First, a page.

In a country where the balance of power is tipping away from bosses and towards ordinary workers, Venezuela\'s annual May 1 labour celebration holds great significance. It has been declared a national holiday.
Last month, 12 Australian unionists and community activists on a solidarity brigade to Venezuela, joined by three others temporarily based in Caracas, took part in a march estimated to be between 500,000 and 750,000 people strong. The river of red t-shirts and caps, with flags and banners from many different workplace groups and grassroots organisations, was a stirring sight, and the brigade participants were proud to march under the banner of the Australia-Venezuela Solidarity Network.
This march was the focus of the AVSN 2008 May Day brigade to Venezuela, the seventh such delegation from Australia. Held between April 28 and May 7, its aim was to foster solidarity between those fighting for justice and socialism within these two countries. Ten hot and humid days were packed with inspiring meetings with unions, workers, community activists and other progressive individuals and organisations, giving the "brigadistas" a glimpse of the immense social changes occurring through the active participation of the Venezuelan people as they work towards the first socialist revolution of the 21st century.
Australian brigade participants hailed from unions as varied as the Electrical Trades Union, the Maritime Union of Australia, the Community and Public Sector Union, the Australian Manufacturing Workers Union, the National Tertiary Educational Union, the Communications, Electrical and Plumbing Union and the Australian Education Union, as well as from Melbourne community radio station 3CR and the AVSN.
Union and worker meetings were held with Venezuelan delegations from the education sector, the aluminium industry, the public sector, the National Union of Workers (UNT) federation, and the health sector, among others.
Visiting the workers from Sidor — the giant steelworks recently nationalised by the government of President Hugo Chavez — was a huge boost to the already high brigade morale. Sidor's nationalisation in April capped an 18-month campaign by metal workers and their allies in the plant. Privatised in 1997 before Chavez was elected, the re-nationalisation is an immensely popular win for the Bolivarian revolution, so-named after 19th Century revolutionary Simon Bolivar's vision of national liberation and unity across Latin America.
Some of the most inspiring aspects of the brigade were visits to community organisations and projects run through the communal councils. An enthusiastic delegation from the Amazonas Community in Puerto Ordaz welcomed the brigade into their community, where they had been funded by the ministry of housing to build decent housing. Previously living in run-down shanty conditions, they proudly showed their new houses, built by community labour, which were solid, clean and large enough for a standard sized family.
Another barrio (neighbourhood) in Caracas has collectively run a community radio station for the past six years, reaching many of the 100,000 people in the El Valle area. Providing news, discussion of issues and events, it is constantly threatened by the political opposition, whose policies it criticises.
On one occasion during the recall referendum in 2004, when a shut-down occupation was about to happen, the call went out over the airwaves for the community to protect the station, which they did successfully, enlisting the immediate support of hundreds who came from all over the barrio to defend their right to broadcasting freedom. The station is part of a network of progressive alternative radio stations that is developing across the continent.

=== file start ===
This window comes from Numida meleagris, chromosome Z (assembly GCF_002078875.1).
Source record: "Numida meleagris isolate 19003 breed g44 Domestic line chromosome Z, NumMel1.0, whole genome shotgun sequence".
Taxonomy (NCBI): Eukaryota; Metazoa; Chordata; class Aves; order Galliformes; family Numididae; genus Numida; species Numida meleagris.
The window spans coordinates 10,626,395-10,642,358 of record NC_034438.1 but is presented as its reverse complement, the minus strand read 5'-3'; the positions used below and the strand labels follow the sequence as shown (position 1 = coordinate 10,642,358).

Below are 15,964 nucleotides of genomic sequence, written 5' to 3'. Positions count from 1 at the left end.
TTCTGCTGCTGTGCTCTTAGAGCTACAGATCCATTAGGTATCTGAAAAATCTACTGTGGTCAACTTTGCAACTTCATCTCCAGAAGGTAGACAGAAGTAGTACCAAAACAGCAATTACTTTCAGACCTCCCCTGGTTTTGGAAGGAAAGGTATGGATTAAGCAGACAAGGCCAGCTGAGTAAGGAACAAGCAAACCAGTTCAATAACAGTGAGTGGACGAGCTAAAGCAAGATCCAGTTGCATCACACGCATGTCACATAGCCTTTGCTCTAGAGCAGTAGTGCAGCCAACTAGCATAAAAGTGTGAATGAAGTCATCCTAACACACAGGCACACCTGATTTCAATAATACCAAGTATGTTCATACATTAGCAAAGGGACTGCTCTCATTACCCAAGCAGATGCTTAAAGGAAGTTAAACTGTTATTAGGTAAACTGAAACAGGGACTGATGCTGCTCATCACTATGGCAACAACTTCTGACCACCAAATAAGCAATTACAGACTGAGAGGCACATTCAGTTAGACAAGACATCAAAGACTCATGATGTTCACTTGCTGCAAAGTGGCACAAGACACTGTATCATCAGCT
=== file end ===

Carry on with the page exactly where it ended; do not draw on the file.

The brigade visited a computer centre — a pilot project in a poor barrio in Ciudad Bolivar. Servicing a community lacking many facilities, it provides school children (and adults) with extremely inexpensive access to the internet to help with their studies and for recreational use. Built by a community working bee, one of the women working there explained that it is so valued by the community that there are no problems with vandalism or theft, despite relatively lax security by Australian standards.
Other visits were to a t-shirt making cooperative run by women with start-up funding from the government; the Banmujer (Women's Bank) providing microcredit for community initiatives; and also to a Diagnostic Centre of Barrio Adentro, a collaborative project between Venezuela and Cuba that provides high quality free health care.
Brigade participant Damaris Baker from 3CR told Green Left Weekly: "Venezuela surprised me. The dynamism of a country struggling to rebuild itself politically with real participation from the masses, wrestling with the realities of co-management and cooperatives and workers' control, the push and pull of a dual system of capitalism and socialism running along side each other. Everywhere people would talk, discuss, argue about revolution and reform. They would critique issues and government policy, question corruption and bureaucratism and — despite the ever present personality politics — move forward toward solutions. Also, there was always a sense of loyalty to Hugo Chavez as the liberator of the Venezuelan people."
The next AVSN solidarity brigade to Venezuela is on November 20-30 this year.
[Margaret Allum was a participant in the May Day brigade. Public meetings are being held around the country where brigade participants are reporting back to supporters in Australia. See page 23 for details. For information about brigades to Venezuela, visit http://www.venezuelasolidarity.org.]